"We were into it like four, five months at the most, and we're testing it and it wiggles. And we built it in Sunland here in the Valley, and we shipped the three sharks — there are three sharks, left to right, right to left that was towed, and then one on a big crane — and so we got to Martha's Vineyard and we started testing it. And the first problem we found was salt water doesn't like electrical stuff," Alves explains.
"As soon as we got in the water and we start moving it around, all the old electronic stuff started getting invaded by the salt water. So we have to pull that out and redo that and then the various mechanics," he continues. "I have a book that came out this year called Joe Alves: Designing Jaws, it's on Amazon, and there are shots you could see the opening side of the shark and all the various rams and all the mechanics and how difficult it was to make this thing, because it wiggles, it swings, it comes up and bites... it was like nothing that's ever been done before in the real ocean."
But the show had to go on (and on, and on, and on ...).
"We just kept working on it, and Steven shot everything he could without the shark, all the walk and talk. And then the shark started to work," Alves recalls.
While having to work without Bruce certainly forced Spielberg and company to get creative, they eventually got exactly what they needed.
"I had storyboarded, which is in the book, all the shots with the shark we got. So we didn't not get shark shots. People say, 'Oh you didn't use the shark much because it wasn't working.' Well, that's not true," Alves says. "Eventually, as I say, we got every shot I had storyboarded. So it worked out fine, it just took a while, that's all."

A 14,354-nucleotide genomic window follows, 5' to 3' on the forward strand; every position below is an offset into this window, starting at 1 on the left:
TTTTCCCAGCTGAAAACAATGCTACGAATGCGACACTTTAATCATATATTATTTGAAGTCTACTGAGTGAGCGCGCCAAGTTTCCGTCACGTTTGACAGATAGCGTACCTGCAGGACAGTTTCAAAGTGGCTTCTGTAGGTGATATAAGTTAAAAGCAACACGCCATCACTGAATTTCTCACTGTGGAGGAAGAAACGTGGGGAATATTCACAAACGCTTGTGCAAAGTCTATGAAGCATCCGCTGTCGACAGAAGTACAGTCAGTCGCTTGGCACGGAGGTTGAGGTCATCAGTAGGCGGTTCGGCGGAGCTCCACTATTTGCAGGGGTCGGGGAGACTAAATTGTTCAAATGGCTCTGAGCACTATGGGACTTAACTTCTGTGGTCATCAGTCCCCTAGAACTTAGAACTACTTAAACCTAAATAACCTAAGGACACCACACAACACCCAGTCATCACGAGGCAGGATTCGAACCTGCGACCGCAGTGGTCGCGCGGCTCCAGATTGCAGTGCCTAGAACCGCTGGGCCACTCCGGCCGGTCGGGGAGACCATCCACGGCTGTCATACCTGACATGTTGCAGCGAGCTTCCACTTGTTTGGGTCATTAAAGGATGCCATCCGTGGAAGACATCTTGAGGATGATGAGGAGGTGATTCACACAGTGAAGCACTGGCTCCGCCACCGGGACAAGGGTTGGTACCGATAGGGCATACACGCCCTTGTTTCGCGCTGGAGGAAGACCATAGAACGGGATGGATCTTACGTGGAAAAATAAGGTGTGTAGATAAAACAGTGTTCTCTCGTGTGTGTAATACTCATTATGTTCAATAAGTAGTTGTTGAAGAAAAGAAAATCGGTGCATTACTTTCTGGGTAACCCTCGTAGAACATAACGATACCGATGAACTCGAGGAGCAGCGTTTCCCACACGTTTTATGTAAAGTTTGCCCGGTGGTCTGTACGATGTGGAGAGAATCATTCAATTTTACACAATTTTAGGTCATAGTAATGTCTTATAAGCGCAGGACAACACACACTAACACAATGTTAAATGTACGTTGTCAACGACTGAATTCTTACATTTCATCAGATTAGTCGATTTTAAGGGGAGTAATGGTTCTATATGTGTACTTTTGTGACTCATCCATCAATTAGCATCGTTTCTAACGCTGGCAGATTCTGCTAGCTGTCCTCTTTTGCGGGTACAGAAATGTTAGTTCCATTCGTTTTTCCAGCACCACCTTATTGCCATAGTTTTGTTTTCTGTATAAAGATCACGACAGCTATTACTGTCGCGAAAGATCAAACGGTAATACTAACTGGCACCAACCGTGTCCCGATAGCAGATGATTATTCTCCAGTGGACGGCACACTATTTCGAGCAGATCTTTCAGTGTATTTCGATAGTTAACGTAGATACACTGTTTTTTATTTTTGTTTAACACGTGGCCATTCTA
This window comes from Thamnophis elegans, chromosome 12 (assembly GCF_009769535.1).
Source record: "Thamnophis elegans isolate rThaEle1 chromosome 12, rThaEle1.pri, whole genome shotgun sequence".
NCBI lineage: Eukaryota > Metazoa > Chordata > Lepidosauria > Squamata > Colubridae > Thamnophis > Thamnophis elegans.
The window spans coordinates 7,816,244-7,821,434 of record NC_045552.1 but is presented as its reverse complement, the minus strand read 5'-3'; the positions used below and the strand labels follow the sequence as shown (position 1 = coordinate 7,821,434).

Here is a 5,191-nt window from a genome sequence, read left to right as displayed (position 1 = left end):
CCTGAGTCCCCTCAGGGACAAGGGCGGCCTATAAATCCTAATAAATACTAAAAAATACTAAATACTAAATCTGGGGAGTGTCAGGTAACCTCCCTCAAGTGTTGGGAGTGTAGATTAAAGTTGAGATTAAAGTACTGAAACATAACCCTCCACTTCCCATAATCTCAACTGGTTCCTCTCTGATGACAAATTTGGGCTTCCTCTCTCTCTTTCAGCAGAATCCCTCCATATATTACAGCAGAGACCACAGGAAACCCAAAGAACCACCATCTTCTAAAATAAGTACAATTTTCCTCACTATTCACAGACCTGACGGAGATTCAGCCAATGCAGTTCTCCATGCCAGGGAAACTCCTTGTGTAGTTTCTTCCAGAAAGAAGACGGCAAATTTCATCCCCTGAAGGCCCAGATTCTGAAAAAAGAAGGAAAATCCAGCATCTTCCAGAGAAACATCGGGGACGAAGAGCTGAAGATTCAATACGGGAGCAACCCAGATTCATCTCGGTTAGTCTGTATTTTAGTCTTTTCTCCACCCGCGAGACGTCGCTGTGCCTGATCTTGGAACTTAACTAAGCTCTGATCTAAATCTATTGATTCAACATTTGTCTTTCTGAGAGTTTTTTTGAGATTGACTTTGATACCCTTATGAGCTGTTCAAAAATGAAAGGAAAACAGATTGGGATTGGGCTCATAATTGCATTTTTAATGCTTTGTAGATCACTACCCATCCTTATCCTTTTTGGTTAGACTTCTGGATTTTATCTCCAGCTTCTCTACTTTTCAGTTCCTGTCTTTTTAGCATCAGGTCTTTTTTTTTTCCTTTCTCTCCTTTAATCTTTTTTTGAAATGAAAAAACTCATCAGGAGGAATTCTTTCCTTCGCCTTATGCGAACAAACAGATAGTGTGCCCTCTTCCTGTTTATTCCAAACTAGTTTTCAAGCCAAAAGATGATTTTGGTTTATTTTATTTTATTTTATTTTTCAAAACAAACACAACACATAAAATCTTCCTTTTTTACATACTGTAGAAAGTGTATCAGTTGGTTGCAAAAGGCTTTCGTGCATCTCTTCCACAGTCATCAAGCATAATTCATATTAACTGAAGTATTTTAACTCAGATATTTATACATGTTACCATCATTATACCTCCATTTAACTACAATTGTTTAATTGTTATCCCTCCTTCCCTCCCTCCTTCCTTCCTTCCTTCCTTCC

What're an extra 104 days of production, really?
"The crew was exhausted," Alves recalls. But the shark wasn't the only problem; there was also that pesky ocean — which was pesky for all the elemental reasons you'd expect, but also another under-considered issue.
By December of 1973, Alves' location scouting had homed in on Martha's Vineyard, with its 25-foot-deep bay and a small enough tide that it was "perfect for the shark." The location also captured the isolation of the open ocean that Spielberg wanted.
Granted, December in Martha's Vineyard ain't exactly prime time. By the time summer rolled around, the production was dealing with a very different locale.
"Come June, July, August ... suddenly, there's all these boats from Hyannis and all over sailing around, and Steven wanted them totally isolated," Alves says. "So not only did we have a water problem or a shark problem, we had boat problems. And so we had to wait till they moved out of the way. Some people cooperated; some people didn't. So a lot of that delay in the shooting was waiting to get a clear shot with no boats on the horizon."